The bigoted Malay [Malaysians] believe that when a non-Malay [Malaysian] is a Muslim convert, automatically he/she is a Malay. He/she should use the hand and not chopsticks or fork and spoon when eating during a ‘kenduri’. He/she should also use baju kurung, no more sari, cheongsam or samfoo. If this convert does not really practise the five tenets of Islam, it is of not much concern for them. They are only concerned that this convert must speak Bahasa Melayu and follow the Malay culture and tradition. What shallow mentality!

  7. Dumbfounded says:

    To all readers, pls google “Hitler Jugend” and you’ll see the horrifying similarities with BTN.

  8. Sam says:

    It’s pathetic. The race that forms 60% of the population and controls the government, army, police, civil service, Bank Negara, judiciary and every single public institution is fearing Chinese [Malaysians] and has no confidence in itself. What a shame that it has to resort to instilling fear to remain in power.

    It’s like a lion fearing a rabbit.

  9. Melayu-pretender says:

    The whites in South Africa OPENLY declared, used and implemented the Apartheid system because whites have [guts].

    Umno Melayu and Melayu-pretenders in Malaysia are still practising the Apartheid system but have no [guts] to declare it openly as Apartheid. These people are just cowards. No [guts] to face the world because they are weak.

  10. “The activities were good, but their motivations were racist.” I think this sums up the whole BTN fiasco accurately.

  11. hkkhan says:

    Racism is going to rule as the communities are set, stuck in the identification with their own racial origin. Deeper is the security of belonging to a tribal group, thinking that as an individual one’s weak, vulnerable but the group represents a huge force, a big voice and will render protection to its members. But if we go down one level, our common denominator is we are all human beings. The greatness of a human being does not lie with race or skin colour nor even position or education, but with his/her greatness as a person of truth, righteousness or goodwill. Gandhi, Albert Schweitzer or Martin Luther King are great not because of their racial origins but because of the greatness of their spirit.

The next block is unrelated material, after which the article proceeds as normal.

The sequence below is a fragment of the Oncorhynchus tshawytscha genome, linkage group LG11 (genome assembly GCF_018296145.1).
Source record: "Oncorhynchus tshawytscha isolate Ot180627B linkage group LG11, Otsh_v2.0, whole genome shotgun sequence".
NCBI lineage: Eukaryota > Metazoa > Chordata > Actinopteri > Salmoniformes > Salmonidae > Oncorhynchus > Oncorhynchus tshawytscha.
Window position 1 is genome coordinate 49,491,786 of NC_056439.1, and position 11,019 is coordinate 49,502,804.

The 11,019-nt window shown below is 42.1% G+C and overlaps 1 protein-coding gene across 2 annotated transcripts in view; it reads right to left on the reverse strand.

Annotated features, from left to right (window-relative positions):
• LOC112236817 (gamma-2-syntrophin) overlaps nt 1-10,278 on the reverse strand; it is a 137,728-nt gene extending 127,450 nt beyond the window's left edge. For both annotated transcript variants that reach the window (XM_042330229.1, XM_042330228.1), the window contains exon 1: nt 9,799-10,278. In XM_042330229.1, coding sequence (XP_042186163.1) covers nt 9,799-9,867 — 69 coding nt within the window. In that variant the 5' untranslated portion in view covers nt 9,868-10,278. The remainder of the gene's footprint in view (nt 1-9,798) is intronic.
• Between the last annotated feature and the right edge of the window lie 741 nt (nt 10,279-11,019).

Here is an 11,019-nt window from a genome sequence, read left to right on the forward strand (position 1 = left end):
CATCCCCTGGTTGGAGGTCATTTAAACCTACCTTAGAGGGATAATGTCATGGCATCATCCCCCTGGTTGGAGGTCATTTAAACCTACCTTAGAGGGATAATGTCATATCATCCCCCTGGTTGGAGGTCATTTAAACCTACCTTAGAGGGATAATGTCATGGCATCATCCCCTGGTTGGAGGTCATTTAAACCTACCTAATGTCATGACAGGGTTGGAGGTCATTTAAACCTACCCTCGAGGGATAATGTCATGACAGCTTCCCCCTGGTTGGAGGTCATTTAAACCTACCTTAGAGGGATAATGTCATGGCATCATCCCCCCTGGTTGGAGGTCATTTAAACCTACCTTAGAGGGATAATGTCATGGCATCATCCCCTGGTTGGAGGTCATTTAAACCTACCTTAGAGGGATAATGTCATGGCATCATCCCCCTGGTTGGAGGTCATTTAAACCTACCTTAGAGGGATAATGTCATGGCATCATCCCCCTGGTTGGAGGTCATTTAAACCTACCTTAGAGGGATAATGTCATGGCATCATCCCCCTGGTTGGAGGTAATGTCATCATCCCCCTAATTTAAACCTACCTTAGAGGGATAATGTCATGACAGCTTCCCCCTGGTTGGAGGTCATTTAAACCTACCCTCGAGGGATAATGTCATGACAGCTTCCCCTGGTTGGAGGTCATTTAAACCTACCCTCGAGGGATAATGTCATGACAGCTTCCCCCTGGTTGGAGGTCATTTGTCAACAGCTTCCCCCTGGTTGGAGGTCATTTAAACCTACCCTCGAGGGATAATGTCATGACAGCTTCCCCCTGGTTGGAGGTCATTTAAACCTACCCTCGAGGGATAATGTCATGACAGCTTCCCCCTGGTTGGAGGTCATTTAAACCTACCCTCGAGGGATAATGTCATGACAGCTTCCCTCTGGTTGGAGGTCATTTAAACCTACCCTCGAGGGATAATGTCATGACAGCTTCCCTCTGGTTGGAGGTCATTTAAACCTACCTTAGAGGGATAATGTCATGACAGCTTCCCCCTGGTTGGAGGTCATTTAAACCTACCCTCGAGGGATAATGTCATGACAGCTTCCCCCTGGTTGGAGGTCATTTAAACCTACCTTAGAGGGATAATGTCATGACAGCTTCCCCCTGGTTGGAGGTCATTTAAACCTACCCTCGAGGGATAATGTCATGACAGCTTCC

Unfortunately race is exploited for political reasons and the prejudice sown is too deep-seated to be transcended by most people. Few are great souls. So I think racism is going to stay and will be made use of with no end.

    Let’s suppose if one were able to wipe out all the Chinese and Indians in the country, do you think the quarreling will ever stop? I doubt it. The fighters for power will not harp on race but on other things like ideology, religious interpretation, policies, etc. Ever now there are internal strifes in some parties.

    There will be conflicts unless one roots out one’s self-centredness and terrible selfishness within which one’s life is lived and strangled.